The Words in My Hands

Annick. Nov. 2021. 388p. Tr $24.95. ISBN 9781773215280.
Gr 8 Up–Sixteen-year-old Piper has been raised by her single mother to be an independent, oral (speaking) person, even though she became deaf at age three. Her mum feels it’s important to appear as normal as possible to make her way successfully in the world, as if being deaf is something she has to compensate for. But lip-reading and using her hearing aids won’t make Piper the prosperous bio-engineer her mother is—instead, it only gives her headaches. In this mid-21st century Australian setting, changes to the way food is created, processed, and delivered has led to a repressive society and great cost to the environment. Navigating her way through her mother’s fall from grace in the scientific community, the loss of her best friend, a new love interest who seems to somewhat understand her struggle with the demands of her deafness, as well as near starvation, Piper is determined to find her own voice by using her hands—to build a garden of sustainable food sources and finally communicate like she never has before. Augmenting the story is the distinct artwork on almost every page. It reads like a journal and is filled with jotted notes, sketches, slathers of paint, and fully developed illustrations that portray Piper’s journey through friendship, love, and her gift of communication without sound. An appended “Dear Reader” section shares how the hearing can be more inclusive to the deaf community.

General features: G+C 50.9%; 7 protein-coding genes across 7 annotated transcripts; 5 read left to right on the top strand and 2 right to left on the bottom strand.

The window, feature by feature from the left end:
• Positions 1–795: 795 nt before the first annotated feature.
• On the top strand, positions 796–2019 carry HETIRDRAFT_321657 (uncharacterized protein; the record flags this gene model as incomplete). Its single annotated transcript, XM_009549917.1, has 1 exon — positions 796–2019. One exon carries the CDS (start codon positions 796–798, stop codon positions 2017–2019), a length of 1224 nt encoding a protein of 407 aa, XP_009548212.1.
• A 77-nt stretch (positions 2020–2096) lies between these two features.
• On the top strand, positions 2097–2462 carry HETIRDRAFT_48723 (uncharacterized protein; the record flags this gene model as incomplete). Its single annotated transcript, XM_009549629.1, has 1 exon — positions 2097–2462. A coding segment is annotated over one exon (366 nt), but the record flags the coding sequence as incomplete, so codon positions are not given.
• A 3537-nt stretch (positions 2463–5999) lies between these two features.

VERDICT Fans of dystopian and realistic fiction will savor this engaging work, and the message will resonate with young activists seeking their own purpose. A standout must-read for teens and adults.

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